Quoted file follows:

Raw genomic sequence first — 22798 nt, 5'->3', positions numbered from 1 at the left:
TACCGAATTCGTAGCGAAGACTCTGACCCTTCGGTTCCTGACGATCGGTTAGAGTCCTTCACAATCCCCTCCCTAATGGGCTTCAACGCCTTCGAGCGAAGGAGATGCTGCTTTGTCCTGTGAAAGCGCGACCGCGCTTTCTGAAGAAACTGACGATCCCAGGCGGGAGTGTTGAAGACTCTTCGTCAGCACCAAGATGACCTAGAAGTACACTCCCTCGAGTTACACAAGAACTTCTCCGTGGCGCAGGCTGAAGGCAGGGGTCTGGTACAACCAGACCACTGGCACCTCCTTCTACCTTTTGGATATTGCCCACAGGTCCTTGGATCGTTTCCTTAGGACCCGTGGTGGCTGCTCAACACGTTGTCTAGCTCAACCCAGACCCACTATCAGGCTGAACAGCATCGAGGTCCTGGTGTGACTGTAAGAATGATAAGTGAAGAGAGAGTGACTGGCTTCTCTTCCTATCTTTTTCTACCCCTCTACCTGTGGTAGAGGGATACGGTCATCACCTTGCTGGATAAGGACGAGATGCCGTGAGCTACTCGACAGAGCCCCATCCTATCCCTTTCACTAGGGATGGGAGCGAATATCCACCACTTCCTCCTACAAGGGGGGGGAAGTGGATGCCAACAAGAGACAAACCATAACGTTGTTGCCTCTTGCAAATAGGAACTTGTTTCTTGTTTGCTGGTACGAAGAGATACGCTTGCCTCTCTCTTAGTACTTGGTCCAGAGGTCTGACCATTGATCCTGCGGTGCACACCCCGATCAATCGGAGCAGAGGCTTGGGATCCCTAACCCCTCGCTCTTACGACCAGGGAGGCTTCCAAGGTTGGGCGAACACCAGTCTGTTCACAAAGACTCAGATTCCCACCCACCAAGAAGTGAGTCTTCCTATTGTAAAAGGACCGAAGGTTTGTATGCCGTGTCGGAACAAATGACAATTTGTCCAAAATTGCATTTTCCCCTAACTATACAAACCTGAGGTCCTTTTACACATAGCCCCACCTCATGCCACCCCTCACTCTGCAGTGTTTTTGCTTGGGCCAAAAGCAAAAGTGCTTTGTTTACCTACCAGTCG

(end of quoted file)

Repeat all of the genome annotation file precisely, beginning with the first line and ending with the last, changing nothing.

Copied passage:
Raw genomic sequence first — 22798 nt, 5'->3', positions numbered from 1 at the left:
TACCGAATTCGTAGCGAAGACTCTGACCCTTCGGTTCCTGACGATCGGTTAGAGTCCTTCACAATCCCCTCCCTAATGGGCTTCAACGCCTTCGAGCGAAGGAGATGCTGCTTTGTCCTGTGAAAGCGCGACCGCGCTTTCTGAAGAAACTGACGATCCCAGGCGGGAGTGTTGAAGACTCTTCGTCAGCACCAAGATGACCTAGAAGTACACTCCCTCGAGTTACACAAGAACTTCTCCGTGGCGCAGGCTGAAGGCAGGGGTCTGGTACAACCAGACCACTGGCACCTCCTTCTACCTTTTGGATATTGCCCACAGGTCCTTGGATCGTTTCCTTAGGACCCGTGGTGGCTGCTCAACACGTTGTCTAGCTCAACCCAGACCCACTATCAGGCTGAACAGCATCGAGGTCCTGGTGTGACTGTAAGAATGATAAGTGAAGAGAGAGTGACTGGCTTCTCTTCCTATCTTTTTCTACCCCTCTACCTGTGGTAGAGGGATACGGTCATCACCTTGCTGGATAAGGACGAGATGCCGTGAGCTACTCGACAGAGCCCCATCCTATCCCTTTCACTAGGGATGGGAGCGAATATCCACCACTTCCTCCTACAAGGGGGGGGAAGTGGATGCCAACAAGAGACAAACCATAACGTTGTTGCCTCTTGCAAATAGGAACTTGTTTCTTGTTTGCTGGTACGAAGAGATACGCTTGCCTCTCTCTTAGTACTTGGTCCAGAGGTCTGACCATTGATCCTGCGGTGCACACCCCGATCAATCGGAGCAGAGGCTTGGGATCCCTAACCCCTCGCTCTTACGACCAGGGAGGCTTCCAAGGTTGGGCGAACACCAGTCTGTTCACAAAGACTCAGATTCCCACCCACCAAGAAGTGAGTCTTCCTATTGTAAAAGGACCGAAGGTTTGTATGCCGTGTCGGAACAAATGACAATTTGTCCAAAATTGCATTTTCCCCTAACTATACAAACCTGAGGTCCTTTTACACATAGCCCCACCTCATGCCACCCCTCACTCTGCAGTGTTTTTGCTTGGGCCAAAAGCAAAAGTGCTTTGTTTACCTACCAGTCG